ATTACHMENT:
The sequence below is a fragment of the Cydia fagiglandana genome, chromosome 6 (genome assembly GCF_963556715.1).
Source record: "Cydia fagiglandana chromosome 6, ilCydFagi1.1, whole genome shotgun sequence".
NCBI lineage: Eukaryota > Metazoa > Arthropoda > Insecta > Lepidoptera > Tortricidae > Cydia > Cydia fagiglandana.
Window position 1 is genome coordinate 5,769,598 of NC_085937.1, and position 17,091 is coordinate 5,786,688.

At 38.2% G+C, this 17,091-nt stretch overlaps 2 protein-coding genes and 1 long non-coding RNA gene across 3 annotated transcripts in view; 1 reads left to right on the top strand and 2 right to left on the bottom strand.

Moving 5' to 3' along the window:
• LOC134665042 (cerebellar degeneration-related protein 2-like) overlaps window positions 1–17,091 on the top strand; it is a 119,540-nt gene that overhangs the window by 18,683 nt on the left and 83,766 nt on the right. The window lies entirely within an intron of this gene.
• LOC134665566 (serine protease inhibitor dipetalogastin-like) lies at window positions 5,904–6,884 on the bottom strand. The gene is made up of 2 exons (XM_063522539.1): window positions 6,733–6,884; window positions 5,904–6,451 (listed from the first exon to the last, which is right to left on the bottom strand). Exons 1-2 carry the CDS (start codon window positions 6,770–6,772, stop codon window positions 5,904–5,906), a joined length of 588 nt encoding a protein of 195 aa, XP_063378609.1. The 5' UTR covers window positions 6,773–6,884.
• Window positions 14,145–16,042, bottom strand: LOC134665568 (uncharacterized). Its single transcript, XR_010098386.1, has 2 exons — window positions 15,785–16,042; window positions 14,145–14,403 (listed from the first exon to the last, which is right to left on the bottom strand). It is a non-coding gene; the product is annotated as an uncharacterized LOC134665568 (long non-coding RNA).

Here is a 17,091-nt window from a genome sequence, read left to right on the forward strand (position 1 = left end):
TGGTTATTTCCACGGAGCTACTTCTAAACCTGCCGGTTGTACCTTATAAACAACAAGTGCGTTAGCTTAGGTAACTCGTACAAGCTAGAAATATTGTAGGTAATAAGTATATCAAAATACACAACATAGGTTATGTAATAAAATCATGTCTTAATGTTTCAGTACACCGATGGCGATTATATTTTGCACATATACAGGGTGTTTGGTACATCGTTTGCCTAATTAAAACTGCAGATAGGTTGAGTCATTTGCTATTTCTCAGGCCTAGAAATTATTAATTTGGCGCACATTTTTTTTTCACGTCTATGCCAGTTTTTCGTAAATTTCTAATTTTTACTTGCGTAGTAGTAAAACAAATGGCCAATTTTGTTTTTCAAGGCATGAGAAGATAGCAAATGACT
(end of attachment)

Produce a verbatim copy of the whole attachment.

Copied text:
The sequence below is a fragment of the Cydia fagiglandana genome, chromosome 6 (genome assembly GCF_963556715.1).
Source record: "Cydia fagiglandana chromosome 6, ilCydFagi1.1, whole genome shotgun sequence".
NCBI lineage: Eukaryota > Metazoa > Arthropoda > Insecta > Lepidoptera > Tortricidae > Cydia > Cydia fagiglandana.
Window position 1 is genome coordinate 5,769,598 of NC_085937.1, and position 17,091 is coordinate 5,786,688.

At 38.2% G+C, this 17,091-nt stretch overlaps 2 protein-coding genes and 1 long non-coding RNA gene across 3 annotated transcripts in view; 1 reads left to right on the top strand and 2 right to left on the bottom strand.

Moving 5' to 3' along the window:
• LOC134665042 (cerebellar degeneration-related protein 2-like) overlaps window positions 1–17,091 on the top strand; it is a 119,540-nt gene that overhangs the window by 18,683 nt on the left and 83,766 nt on the right. The window lies entirely within an intron of this gene.
• LOC134665566 (serine protease inhibitor dipetalogastin-like) lies at window positions 5,904–6,884 on the bottom strand. The gene is made up of 2 exons (XM_063522539.1): window positions 6,733–6,884; window positions 5,904–6,451 (listed from the first exon to the last, which is right to left on the bottom strand). Exons 1-2 carry the CDS (start codon window positions 6,770–6,772, stop codon window positions 5,904–5,906), a joined length of 588 nt encoding a protein of 195 aa, XP_063378609.1. The 5' UTR covers window positions 6,773–6,884.
• Window positions 14,145–16,042, bottom strand: LOC134665568 (uncharacterized). Its single transcript, XR_010098386.1, has 2 exons — window positions 15,785–16,042; window positions 14,145–14,403 (listed from the first exon to the last, which is right to left on the bottom strand). It is a non-coding gene; the product is annotated as an uncharacterized LOC134665568 (long non-coding RNA).

Here is a 17,091-nt window from a genome sequence, read left to right on the forward strand (position 1 = left end):
TGGTTATTTCCACGGAGCTACTTCTAAACCTGCCGGTTGTACCTTATAAACAACAAGTGCGTTAGCTTAGGTAACTCGTACAAGCTAGAAATATTGTAGGTAATAAGTATATCAAAATACACAACATAGGTTATGTAATAAAATCATGTCTTAATGTTTCAGTACACCGATGGCGATTATATTTTGCACATATACAGGGTGTTTGGTACATCGTTTGCCTAATTAAAACTGCAGATAGGTTGAGTCATTTGCTATTTCTCAGGCCTAGAAATTATTAATTTGGCGCACATTTTTTTTTCACGTCTATGCCAGTTTTTCGTAAATTTCTAATTTTTACTTGCGTAGTAGTAAAACAAATGGCCAATTTTGTTTTTCAAGGCATGAGAAGATAGCAAATGACT